This forum has been closed.
Comments
     
There are no comments in this forum. Be first and add one

Featured Videos

Your JavaScript is turned off or you have an old version of Adobe's Flash Player. Get the latest Flash player.
Aung San Suu Kyi: Myanmar Opposition to Keep Pushing for Constitutional Changei
X
November 24, 2014 10:09 PM
Myanmar opposition leader Aung San Suu Kyi says she and her supporters will continue pushing to amend a constitutional clause that bars her from running for president next year. VOA's Than Lwin Htun reports from the capital Naypyitaw in this report narrated by Colin Lovett.
Video

Video Aung San Suu Kyi: Myanmar Opposition to Keep Pushing for Constitutional Change

Myanmar opposition leader Aung San Suu Kyi says she and her supporters will continue pushing to amend a constitutional clause that bars her from running for president next year. VOA's Than Lwin Htun reports from the capital Naypyitaw in this report narrated by Colin Lovett.
Video

Video Mali Attempts to Shut Down Ebola Transmission Chain

Senegal and Nigeria were able to stop small Ebola outbreaks by closely monitoring those who had contact with the sick person and quickly isolating anyone with symptoms. Mali is now scrambling to do the same. VOA’s Anne Look reports from Mali on what the country is doing to shut down the chain of transmission.
Video

Video Ukraine Marks Anniversary of Deadly 1930s Famine

During a commemoration for millions who died of starvation in Ukraine in the early 1930s, President Petro Poroshenko lashed out at Soviet-era totalitarianism for causing the deaths and accused today’s Russian-backed rebels in the east of using similar tactics. VOA’s Daniel Shearf reports from Kyiv.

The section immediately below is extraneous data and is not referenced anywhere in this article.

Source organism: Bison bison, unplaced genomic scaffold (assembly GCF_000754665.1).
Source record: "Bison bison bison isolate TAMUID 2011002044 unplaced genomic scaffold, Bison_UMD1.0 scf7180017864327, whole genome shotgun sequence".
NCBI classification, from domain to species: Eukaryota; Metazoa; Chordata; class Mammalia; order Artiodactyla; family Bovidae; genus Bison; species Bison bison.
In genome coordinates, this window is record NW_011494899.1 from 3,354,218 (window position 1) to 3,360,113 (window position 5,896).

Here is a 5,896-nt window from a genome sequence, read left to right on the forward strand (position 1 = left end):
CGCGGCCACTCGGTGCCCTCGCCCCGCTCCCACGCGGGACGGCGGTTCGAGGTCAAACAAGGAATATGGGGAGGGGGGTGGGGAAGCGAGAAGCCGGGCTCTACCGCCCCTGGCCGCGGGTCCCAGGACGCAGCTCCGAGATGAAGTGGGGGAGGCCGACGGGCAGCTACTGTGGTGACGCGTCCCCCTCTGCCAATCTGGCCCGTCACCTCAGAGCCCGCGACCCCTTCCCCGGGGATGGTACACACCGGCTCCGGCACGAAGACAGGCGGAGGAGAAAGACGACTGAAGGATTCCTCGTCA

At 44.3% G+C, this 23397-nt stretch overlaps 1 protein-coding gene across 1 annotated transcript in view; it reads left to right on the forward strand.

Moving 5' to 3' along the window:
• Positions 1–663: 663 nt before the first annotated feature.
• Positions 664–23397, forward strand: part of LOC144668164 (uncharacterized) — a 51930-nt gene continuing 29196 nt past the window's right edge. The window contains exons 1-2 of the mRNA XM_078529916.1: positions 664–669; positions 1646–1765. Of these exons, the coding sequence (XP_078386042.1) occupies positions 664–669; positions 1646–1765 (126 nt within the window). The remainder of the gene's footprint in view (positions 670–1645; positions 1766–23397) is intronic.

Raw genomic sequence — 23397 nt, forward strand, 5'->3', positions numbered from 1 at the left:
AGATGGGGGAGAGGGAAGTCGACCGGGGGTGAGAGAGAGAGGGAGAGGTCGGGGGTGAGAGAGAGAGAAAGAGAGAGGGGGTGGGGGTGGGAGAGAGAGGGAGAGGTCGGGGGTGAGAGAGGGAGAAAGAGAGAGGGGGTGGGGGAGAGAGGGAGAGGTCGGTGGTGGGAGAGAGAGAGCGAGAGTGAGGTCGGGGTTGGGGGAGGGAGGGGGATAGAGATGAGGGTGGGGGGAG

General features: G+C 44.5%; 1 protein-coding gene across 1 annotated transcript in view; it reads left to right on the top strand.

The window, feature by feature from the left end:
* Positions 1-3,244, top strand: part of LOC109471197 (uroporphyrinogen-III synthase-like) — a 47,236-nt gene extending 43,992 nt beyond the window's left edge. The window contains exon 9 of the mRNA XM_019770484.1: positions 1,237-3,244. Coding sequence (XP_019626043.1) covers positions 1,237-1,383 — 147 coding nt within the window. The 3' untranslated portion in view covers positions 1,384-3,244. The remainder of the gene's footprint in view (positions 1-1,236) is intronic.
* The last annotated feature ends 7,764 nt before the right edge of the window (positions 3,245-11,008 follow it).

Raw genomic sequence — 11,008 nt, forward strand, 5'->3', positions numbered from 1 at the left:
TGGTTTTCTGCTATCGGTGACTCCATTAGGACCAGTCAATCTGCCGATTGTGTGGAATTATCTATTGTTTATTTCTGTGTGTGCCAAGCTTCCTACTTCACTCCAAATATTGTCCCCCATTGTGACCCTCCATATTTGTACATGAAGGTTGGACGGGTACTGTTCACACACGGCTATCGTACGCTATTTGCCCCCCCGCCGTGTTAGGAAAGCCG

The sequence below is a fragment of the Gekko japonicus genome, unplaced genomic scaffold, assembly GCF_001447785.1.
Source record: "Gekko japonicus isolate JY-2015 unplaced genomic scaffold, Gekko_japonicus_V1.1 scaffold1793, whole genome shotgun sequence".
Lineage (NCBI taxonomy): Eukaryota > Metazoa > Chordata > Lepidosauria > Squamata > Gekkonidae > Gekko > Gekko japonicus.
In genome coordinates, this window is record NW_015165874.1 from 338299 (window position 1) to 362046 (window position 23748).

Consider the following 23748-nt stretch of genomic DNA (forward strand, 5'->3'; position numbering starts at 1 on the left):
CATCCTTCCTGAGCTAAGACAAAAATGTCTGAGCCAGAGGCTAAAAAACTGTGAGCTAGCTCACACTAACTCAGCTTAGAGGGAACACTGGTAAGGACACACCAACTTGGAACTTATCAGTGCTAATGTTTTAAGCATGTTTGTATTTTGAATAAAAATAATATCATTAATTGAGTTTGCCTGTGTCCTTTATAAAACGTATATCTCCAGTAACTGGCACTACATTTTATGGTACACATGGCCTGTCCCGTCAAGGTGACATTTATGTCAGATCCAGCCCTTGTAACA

Video

Video Hong Kong Protests at a Crossroads

New public opinion polls in Hong Kong indicate declining support for pro-democracy demonstrations after weeks of street protests. VOA’s Bill Ide in Guangzhou and Pros Laput in Hong Kong spoke with protesters and observers about whether demonstrators have been too aggressive in pushing for change.
Video

Video US Immigration Relief Imminent for Mixed-Status Families

Tens of thousands of undocumented immigrants in the Washington, D.C., area may benefit from a controversial presidential order announced this week. It's not a path to citizenship, as some activists hoped. But it will allow more immigrants who arrived as children or who have citizen children, to avoid deportation and work legally. VOA's Victoria Macchi talks with one young man who benefited from an earlier presidential order, and whose parents may now benefit after years of living in fear.